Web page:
15. Altman, D.G.; Bland, J.M. Measurement in Medicine: The Analysis of Method Comparison Studies. Statistician 1983, 32, 307–317. [Google Scholar] [CrossRef]
  16. Harrison, W.; Goodman, D. Epidemiologic Trends in Neonatal Intensive Care, 2007–2012. JAMA Pediatr. 2015, 169, 855–862. [Google Scholar] [CrossRef] [PubMed][Green Version]
  17. Visscher, M.; Ralf Adam, O.; Brink, S.; Odio, M. Newborn Infant Skin: Physiology, Development, and Care. Clin. Dermatol. 2015, 33, 271–280. [Google Scholar] [CrossRef] [PubMed]
  18. Dannevig, I.; Dale, H.C.; Liestøl, K.; Lindemann, R. Blood Pressure in the Neonate: Three Non-Invasive Oscillometric Pressure Monitors Compared with Invasively Measured Blood Pressure. Acta Paediatr. 2005, 94, 191–196. [Google Scholar] [CrossRef] [PubMed]
  19. Sonesson, S.E.; Broberger, U. Arterial Blood Pressure in the Very Low Birthweight Neonate. Evaluation of an Automatic Oscillometric Technique. Acta Paediatr. Scand. 1987, 76, 338–341. [Google Scholar] [CrossRef] [PubMed]
  20. Meyer, S.; Sander, J.; Gräber, S.; Gottschling, S.; Gortner, L. Agreement of Invasive versus Non-Invasive Blood Pressure in Preterm Neonates Is Not Dependent on Birth Weight or Gestational Age. J. Paediatr. Child Health 2010, 46, 249–254. [Google Scholar] [CrossRef] [PubMed]
  21. Kumar, N.; Akangire, G.; Sullivan, B.; Fairchild, K.; Sampath, V. Continuous Vital Sign Analysis for Predicting and Preventing Neonatal Diseases in the Twenty-First Century: Big Data to the Forefront. Pediatr. Res. 2020, 87, 210–220. [Google Scholar] [CrossRef] [PubMed]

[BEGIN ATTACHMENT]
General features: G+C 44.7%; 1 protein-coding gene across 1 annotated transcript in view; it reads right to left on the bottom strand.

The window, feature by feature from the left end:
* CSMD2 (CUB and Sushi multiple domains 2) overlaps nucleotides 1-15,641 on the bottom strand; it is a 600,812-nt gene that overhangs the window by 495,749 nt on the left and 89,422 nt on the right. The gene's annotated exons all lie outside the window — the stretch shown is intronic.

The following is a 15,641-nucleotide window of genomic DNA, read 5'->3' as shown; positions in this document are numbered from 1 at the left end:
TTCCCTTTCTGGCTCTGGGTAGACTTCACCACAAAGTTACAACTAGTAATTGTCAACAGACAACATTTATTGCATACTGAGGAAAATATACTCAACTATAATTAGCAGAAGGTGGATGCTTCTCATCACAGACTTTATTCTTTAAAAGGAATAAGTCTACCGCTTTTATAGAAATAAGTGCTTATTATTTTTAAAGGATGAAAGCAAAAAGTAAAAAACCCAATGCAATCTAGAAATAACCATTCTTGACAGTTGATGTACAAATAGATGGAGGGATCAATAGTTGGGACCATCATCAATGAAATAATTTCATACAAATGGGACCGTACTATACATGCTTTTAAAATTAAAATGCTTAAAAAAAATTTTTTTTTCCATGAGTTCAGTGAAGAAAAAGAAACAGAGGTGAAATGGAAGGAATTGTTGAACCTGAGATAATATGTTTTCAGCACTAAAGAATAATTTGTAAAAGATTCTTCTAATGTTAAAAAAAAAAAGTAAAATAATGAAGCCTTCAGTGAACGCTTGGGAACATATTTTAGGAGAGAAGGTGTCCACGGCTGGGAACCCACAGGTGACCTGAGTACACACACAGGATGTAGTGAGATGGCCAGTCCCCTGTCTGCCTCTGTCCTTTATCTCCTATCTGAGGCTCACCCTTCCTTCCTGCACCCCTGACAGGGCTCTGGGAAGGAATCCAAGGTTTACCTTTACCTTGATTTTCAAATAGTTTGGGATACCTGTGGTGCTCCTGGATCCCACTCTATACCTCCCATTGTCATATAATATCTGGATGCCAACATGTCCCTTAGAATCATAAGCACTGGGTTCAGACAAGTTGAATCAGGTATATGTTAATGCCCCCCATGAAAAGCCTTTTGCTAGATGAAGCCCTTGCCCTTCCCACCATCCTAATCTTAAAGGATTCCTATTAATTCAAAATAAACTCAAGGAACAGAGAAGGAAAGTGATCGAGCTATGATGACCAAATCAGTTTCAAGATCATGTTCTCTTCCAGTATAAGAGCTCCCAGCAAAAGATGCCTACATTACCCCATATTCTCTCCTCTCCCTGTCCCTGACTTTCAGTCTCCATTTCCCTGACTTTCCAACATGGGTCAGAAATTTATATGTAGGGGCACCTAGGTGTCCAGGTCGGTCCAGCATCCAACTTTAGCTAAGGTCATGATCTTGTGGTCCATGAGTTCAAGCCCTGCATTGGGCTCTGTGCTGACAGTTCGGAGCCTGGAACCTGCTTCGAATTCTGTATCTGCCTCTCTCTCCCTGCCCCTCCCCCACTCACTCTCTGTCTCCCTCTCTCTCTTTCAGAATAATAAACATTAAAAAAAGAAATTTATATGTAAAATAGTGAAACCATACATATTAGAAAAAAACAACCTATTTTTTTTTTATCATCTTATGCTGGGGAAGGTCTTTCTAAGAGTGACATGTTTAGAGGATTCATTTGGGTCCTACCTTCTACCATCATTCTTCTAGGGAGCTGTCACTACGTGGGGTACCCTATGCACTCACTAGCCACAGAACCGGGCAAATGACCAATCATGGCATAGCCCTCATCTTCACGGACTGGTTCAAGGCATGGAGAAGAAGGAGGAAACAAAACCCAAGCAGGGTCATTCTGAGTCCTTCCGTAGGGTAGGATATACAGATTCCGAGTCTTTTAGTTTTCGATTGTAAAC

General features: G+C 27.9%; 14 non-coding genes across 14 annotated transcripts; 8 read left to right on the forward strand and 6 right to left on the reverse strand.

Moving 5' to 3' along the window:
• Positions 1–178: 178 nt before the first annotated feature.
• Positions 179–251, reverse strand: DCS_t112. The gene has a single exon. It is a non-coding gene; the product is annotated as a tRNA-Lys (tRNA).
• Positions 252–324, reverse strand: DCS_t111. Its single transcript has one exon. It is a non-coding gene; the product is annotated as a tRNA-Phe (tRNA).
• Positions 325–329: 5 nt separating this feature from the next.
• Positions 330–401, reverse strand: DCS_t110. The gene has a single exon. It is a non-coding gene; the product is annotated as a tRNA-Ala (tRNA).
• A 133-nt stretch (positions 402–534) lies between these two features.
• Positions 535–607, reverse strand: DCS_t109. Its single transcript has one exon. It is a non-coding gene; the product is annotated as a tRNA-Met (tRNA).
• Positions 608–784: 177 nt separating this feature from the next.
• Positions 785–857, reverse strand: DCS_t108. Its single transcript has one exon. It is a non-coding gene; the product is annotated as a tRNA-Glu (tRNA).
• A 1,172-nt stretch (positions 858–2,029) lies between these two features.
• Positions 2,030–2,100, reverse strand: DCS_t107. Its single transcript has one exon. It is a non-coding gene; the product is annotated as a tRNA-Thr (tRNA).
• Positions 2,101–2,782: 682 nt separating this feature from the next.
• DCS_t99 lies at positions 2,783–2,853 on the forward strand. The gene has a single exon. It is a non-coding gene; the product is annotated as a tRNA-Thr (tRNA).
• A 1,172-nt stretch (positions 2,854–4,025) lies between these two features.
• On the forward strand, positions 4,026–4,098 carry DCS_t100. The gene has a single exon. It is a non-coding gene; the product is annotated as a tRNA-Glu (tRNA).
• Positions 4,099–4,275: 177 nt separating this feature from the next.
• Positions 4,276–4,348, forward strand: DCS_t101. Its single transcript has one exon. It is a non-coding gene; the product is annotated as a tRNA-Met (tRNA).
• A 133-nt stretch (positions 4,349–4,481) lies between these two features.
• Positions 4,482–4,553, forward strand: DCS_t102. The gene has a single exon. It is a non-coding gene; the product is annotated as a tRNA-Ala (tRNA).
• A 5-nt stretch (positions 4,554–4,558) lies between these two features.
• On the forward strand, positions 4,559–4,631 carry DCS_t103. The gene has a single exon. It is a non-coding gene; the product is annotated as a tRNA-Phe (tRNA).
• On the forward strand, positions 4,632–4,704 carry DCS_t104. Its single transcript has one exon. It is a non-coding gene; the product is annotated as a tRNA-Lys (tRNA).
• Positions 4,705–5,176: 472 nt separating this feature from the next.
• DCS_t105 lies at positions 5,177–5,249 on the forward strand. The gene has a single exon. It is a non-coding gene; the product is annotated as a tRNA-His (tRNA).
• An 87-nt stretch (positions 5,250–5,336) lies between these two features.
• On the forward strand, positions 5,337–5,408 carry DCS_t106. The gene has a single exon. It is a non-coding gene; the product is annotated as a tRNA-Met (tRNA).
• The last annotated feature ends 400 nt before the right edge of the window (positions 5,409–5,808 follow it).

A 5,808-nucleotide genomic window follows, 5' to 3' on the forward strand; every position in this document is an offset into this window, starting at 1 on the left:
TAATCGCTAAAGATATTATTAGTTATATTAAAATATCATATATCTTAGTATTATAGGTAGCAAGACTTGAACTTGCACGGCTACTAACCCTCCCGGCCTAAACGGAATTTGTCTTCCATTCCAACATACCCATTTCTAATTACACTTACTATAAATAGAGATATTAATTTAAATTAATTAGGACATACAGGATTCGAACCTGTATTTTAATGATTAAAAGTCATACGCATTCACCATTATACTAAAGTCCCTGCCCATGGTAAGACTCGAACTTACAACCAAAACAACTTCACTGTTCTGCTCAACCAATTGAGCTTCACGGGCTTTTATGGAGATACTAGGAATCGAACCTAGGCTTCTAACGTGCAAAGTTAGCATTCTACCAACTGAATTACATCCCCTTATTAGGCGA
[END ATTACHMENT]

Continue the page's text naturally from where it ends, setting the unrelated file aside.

Figure 1. (a) Boppli sensor schematic: illustration of the sensor and wearable, continuous, non-invasive BP device for neonates (cross-sectional at the top; aerial view at the bottom); (b) Boppli sensor placement around the foot of an infant.
Figure 1. (a) Boppli sensor schematic: illustration of the sensor and wearable, continuous, non-invasive BP device for neonates (cross-sectional at the top; aerial view at the bottom); (b) Boppli sensor placement around the foot of an infant.
Sensors 23 03690 g001
Figure 2. Overview of the working of the sensor and steps to infer blood pressure.
Figure 2. Overview of the working of the sensor and steps to infer blood pressure.
Sensors 23 03690 g002
Figure 3. Bland–Altman plots for SBP, DBP, and MAP: (a) values averaged over each individual for 81 test patients; and (b) all data values without averaging. Bland–Altman plots represent a scatter plot of average versus difference of BP readings constructed for SBP, DBP, and MAP. Points are color coded by patient weight. Red dotted lines indicate 2 * SD of the calculated values. Green dotted lines indicate targets based on FDA guidelines for accuracy of MAE ≤ 5 mmHg and 2 * SD ≤ 2 * 8 mmHg. The figures were generated using JMP software version 16.2.0.